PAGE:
The Provinces Have To Help The Country’s Struggle To Free Itself Of The Debt Trap
Ever since the passage of the historic 18th amendment, the controversy over whether the abolition of the concurrent list – and as a result the devolution of power – was the right decision or not, is far from over. Primarily, it is the funding shortage at the centre that brings to the fore the issue of a revision of the 18th amendment. Keeping in view the poor financial health of Pakistan, there is a need that the federating units should be contributing, as a national responsibility but not as a liability, so that debt burden may be retired and a shared form of development may be ushered in.
Any criticism per se on the basis of devolution of power pertaining to the 18th amendment is certainly unwarranted, for the devolution of power is central to the federal system of governance. The passage of the 18th amendment is amongst the rare moments in history of Pakistan that all the political parties developed consensus for much-need constitutional reforms and they jointly and painstakingly worked towards that end.
The 18th amendment brought about significant changes in the constitution that cemented the centre-province relations, inserted new articles and revamped existing provisions. The significant alteration of the article 6 has almost shut the door for future dictators. Insertion of articles 10-A, 19-A, 25-A and 140-A are among other necessary additions. Abolition of concurrent lists and consequent devolution of power addressed long-standing grievances of federating units, and rendered the skewed narratives of the insurgents as unappealing.
However, any scheme to amend the constitution or debate on it is dubbed as a conspiracy to reverse the 18th amendment. Unfortunately, we are surrounded by conspiracy theories and consider any debate as tantamount to muzzling the culture of debate as well as erecting unnecessary hurdles for the parliamentarians to perform their core function of legislation. It is their prerogative to deliberate on any constitutional draft and in case it gets requisite support of two-third majority, it should be welcomed. After all, these changes are contemplated by the elected representatives representing 220 million people of Pakistan.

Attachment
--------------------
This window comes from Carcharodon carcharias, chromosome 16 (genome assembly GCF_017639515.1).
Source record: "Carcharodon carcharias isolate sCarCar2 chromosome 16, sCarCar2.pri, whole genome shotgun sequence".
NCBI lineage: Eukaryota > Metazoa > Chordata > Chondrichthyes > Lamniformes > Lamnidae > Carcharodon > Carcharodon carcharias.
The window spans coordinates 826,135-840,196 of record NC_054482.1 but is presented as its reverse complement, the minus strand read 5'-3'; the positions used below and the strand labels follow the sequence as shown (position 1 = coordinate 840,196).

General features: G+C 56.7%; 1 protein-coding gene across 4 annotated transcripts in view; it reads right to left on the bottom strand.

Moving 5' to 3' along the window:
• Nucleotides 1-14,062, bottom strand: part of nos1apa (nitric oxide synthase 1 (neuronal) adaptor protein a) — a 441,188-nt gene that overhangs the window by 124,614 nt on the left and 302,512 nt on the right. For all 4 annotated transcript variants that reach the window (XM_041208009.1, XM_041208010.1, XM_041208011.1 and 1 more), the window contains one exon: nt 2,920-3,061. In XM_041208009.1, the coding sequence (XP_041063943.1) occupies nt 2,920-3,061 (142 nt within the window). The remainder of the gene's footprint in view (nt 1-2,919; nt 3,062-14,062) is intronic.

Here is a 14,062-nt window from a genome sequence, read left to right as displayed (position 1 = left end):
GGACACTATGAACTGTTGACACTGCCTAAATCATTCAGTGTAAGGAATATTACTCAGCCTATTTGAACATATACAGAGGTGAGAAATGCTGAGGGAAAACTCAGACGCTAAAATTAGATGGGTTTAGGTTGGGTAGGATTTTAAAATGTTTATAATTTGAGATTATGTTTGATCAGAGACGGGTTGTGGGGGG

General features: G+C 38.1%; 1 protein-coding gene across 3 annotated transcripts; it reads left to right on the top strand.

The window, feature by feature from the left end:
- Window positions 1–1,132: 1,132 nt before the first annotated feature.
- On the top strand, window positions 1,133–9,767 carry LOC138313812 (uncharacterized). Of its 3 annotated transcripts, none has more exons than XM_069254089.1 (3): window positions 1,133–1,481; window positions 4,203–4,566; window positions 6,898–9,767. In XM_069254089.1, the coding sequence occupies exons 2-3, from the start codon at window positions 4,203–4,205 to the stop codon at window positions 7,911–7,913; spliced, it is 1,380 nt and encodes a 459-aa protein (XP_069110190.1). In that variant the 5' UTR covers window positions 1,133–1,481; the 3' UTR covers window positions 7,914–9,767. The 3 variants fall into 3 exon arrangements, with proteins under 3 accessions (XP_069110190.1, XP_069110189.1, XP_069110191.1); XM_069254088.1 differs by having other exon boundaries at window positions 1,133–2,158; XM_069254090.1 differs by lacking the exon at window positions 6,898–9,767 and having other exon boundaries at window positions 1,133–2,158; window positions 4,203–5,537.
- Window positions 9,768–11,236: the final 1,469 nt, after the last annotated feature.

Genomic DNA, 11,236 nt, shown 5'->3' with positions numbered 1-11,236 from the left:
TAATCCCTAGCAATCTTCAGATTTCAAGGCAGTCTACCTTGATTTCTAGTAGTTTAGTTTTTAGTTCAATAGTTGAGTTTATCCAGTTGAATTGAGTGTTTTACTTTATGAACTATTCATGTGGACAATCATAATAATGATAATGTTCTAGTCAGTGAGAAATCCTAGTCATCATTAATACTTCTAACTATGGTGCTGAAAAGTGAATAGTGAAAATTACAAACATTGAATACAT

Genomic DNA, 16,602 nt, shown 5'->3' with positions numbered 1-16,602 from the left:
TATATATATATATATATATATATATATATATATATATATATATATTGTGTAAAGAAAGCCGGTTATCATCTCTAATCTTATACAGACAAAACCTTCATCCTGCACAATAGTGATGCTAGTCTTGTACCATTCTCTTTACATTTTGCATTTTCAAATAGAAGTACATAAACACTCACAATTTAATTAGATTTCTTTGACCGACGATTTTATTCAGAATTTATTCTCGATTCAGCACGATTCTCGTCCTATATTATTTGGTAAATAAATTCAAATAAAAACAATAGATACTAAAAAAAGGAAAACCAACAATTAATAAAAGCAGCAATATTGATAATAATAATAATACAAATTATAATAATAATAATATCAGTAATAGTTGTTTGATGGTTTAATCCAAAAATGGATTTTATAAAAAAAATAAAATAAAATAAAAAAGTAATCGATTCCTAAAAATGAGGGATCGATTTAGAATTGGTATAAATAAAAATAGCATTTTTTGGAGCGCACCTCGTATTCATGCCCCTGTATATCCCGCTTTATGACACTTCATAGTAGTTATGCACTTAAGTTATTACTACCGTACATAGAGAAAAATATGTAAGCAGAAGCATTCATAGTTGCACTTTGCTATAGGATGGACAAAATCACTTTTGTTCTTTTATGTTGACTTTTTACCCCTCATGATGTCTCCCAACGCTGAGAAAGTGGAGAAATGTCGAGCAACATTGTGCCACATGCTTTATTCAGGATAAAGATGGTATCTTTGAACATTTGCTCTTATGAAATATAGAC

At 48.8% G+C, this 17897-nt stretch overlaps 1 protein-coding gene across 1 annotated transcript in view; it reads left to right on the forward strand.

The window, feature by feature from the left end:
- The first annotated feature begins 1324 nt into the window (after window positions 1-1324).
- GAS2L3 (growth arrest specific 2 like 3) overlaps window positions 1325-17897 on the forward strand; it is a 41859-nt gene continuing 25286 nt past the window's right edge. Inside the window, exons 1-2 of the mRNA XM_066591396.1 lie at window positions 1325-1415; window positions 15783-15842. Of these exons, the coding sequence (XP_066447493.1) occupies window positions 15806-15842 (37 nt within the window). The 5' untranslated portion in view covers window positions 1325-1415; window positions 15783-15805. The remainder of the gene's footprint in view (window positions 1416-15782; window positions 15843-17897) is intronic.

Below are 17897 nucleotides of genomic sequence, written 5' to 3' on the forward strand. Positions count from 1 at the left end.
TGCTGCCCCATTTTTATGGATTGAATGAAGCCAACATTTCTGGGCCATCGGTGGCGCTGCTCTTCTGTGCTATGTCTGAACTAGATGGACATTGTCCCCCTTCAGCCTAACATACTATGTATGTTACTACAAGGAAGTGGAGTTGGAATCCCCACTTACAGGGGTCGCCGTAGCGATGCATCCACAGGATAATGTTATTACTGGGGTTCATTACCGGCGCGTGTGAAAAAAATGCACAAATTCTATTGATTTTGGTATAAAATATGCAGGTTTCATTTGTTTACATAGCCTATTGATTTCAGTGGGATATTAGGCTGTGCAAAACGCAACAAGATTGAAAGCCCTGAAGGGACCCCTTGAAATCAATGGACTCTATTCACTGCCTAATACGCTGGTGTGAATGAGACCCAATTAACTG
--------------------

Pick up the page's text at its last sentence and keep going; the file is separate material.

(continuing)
The historic 18th amendment also altered the National Finance Commission (NFC) formula. The provinces are to receive 57.5 per cent from the Federal Consolidated Fund and on the other hand the federal government is to keep merely 43.5 percent – that is certainly insufficient against the insurmountable economic challenges.
Needless to say, Pakistan’s economic health has been badly battered by wrong policy directions since the beginning along with political instability, frequent government changes and martial laws. After the unfortunate – for Americans as well as for Pakistanis – incident of 9/11, Pakistan suffered a loss of more than $140 billion.
Thereafter, a never-ending vicious circle ensued of seeking loans from every debtor on the planet that we know. Nevertheless it was deficient in vision as to how the principal amount is to be returned in addition to the accruing debt-serving.